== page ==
Force of Nature (2020)

*. A hurricane is bearing down on Puerto Rico. This made me question how many movies I’ve seen set in Puerto Rico. I can’t think of many (or really any) off the top of my head.
*. I really should have hated Force of Nature. Almost everyone else did. And for what are obvious reasons.
*. The plot has a cop with a tortured past (we first see him contemplating suicide) pairing up with a new kid. Haven’t seen that before. Anyway, their job is to go around telling residents to flee for safety from the hurricane. Upon arriving at one apartment building, however, they find themselves meeting up with a crusty old ex-cop (Mel Gibson) being nursed by his daughter (Kate Bosworth). He’s not leaving. Meanwhile, also in the building is an old German guy with a lot of stolen artwork, another guy with a big cat locked up in a spare bedroom, and a bunch of bad guys who are looking to steal the artwork. The stage is set.
*. It’s all as contrived as it is clichéd. Every now and then the action just stops and we have characters explain their back stories. As soon as we find out about the cat in the spare room (is it a tiger? I wasn’t sure), and the fact that it’s been trained to attack people wearing police uniforms, we know that’s going to become important.
*. Nor does any of it make a lot of sense. Why don’t they tie something around the tiger guy’s leg to stop it from bleeding? Why does someone have to literally hold on to his leg? How is that guy keeping a tiger in his spare room anyway? How can he afford to feed it that much grocery-store beef? And isn’t that whole set-up cruelty to animals?
*. At one point Bosworth and the tiger guy are trying to get away from the bad guys and they go into the basement, which has been filling with water throughout the hurricane. By the time they get to it the water is nearly up the ceiling. “If there’s water coming in, there’s a way out,” Bosworth says. Um. No. Not really. In fact, not at all. It just means there’s water coming into the basement from outside. But there is a way out! Of course.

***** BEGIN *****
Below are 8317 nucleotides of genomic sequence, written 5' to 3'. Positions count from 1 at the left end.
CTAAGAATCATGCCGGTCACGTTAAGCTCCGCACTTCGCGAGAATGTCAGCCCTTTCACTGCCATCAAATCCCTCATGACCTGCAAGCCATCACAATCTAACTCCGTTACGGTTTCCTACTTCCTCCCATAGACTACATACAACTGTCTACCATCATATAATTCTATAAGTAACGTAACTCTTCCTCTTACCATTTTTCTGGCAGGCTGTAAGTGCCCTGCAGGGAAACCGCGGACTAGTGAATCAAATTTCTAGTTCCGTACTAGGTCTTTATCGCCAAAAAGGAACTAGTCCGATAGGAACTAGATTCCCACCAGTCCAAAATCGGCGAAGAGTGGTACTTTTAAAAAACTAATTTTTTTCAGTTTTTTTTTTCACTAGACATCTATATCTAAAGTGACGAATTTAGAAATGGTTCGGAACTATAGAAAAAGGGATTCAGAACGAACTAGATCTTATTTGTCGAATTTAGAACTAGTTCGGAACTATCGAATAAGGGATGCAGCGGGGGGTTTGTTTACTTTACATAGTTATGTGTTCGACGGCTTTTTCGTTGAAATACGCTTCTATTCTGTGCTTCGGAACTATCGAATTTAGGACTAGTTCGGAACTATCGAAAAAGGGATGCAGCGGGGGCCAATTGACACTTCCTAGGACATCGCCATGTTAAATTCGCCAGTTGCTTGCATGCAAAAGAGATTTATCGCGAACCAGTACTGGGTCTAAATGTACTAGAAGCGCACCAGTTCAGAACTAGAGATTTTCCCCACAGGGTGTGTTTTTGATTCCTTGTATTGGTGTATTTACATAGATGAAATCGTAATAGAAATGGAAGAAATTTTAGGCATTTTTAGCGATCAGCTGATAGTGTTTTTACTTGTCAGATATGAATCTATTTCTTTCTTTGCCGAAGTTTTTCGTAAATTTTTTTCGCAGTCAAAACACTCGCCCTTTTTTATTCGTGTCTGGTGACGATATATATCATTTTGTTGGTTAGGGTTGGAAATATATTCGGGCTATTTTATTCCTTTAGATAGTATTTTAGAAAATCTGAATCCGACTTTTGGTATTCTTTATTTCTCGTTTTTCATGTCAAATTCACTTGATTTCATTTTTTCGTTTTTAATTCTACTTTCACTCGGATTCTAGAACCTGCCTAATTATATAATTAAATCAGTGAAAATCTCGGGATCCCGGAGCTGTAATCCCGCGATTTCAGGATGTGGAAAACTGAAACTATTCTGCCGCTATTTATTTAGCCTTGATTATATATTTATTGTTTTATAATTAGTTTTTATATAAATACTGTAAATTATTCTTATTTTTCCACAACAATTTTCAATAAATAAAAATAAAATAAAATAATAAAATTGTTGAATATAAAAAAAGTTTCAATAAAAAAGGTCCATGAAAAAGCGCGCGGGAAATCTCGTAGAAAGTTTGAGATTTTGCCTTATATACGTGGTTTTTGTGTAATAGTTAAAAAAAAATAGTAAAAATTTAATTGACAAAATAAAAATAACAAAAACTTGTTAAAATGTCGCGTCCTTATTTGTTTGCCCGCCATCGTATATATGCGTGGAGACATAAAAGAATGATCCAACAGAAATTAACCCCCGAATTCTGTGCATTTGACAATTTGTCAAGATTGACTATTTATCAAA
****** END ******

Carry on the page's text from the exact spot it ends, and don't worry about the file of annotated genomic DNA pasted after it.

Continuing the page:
*. I’ve joked before about the late career choices of Bruce Willis. Apparently he was originally cast as the ex-cop here. So now you know what happens to the roles Bruce Willis doesn’t take. They go to Mel Gibson.
*. Which is too bad for Bruce, actually. The thing is, despite being so hokey that it feels at times to be meant as a joke, with Emile Hirsch’s performance bordering on comic, I kind of enjoyed Force of Nature. I certainly thought it was a better movie than Cosmic Sin, which is the kind of thing Willis was doing instead. And whatever else you want to say about Mel Gibson, he’s like Tom Cruise in that he gives every part his all. He’s like the anti-Bruce in that regard.
*. The ending underlines the sense of it not being meant to be taken seriously. The lights go out, the panther leaps, and then . . . break to the next day. On the plus side, at least we didn’t get one of those terrible CGI tigers or jaguars. On the other hand . . . what the heck?
*. Bosworth is surprisingly good, meaning she keeps her dignity intact. The fact that her husband Michael Polish was directing might have helped. Gibson is watchable, and at least gives the impression of someone who is trying, which is more than Willis would have bothered with. The budget was obviously tight so there’s not a lot of production value. But keep your expectations low and it goes down easily enough.

8 thoughts on “Force of Nature (2020)

    1. Alex Good Post author

      Emile Hirsch is the burnt-out case. I mentioned him just at the end. His partner is Stephanie Cayo. They both live. Hirsch pairs off with Bosworth (highly improbably).


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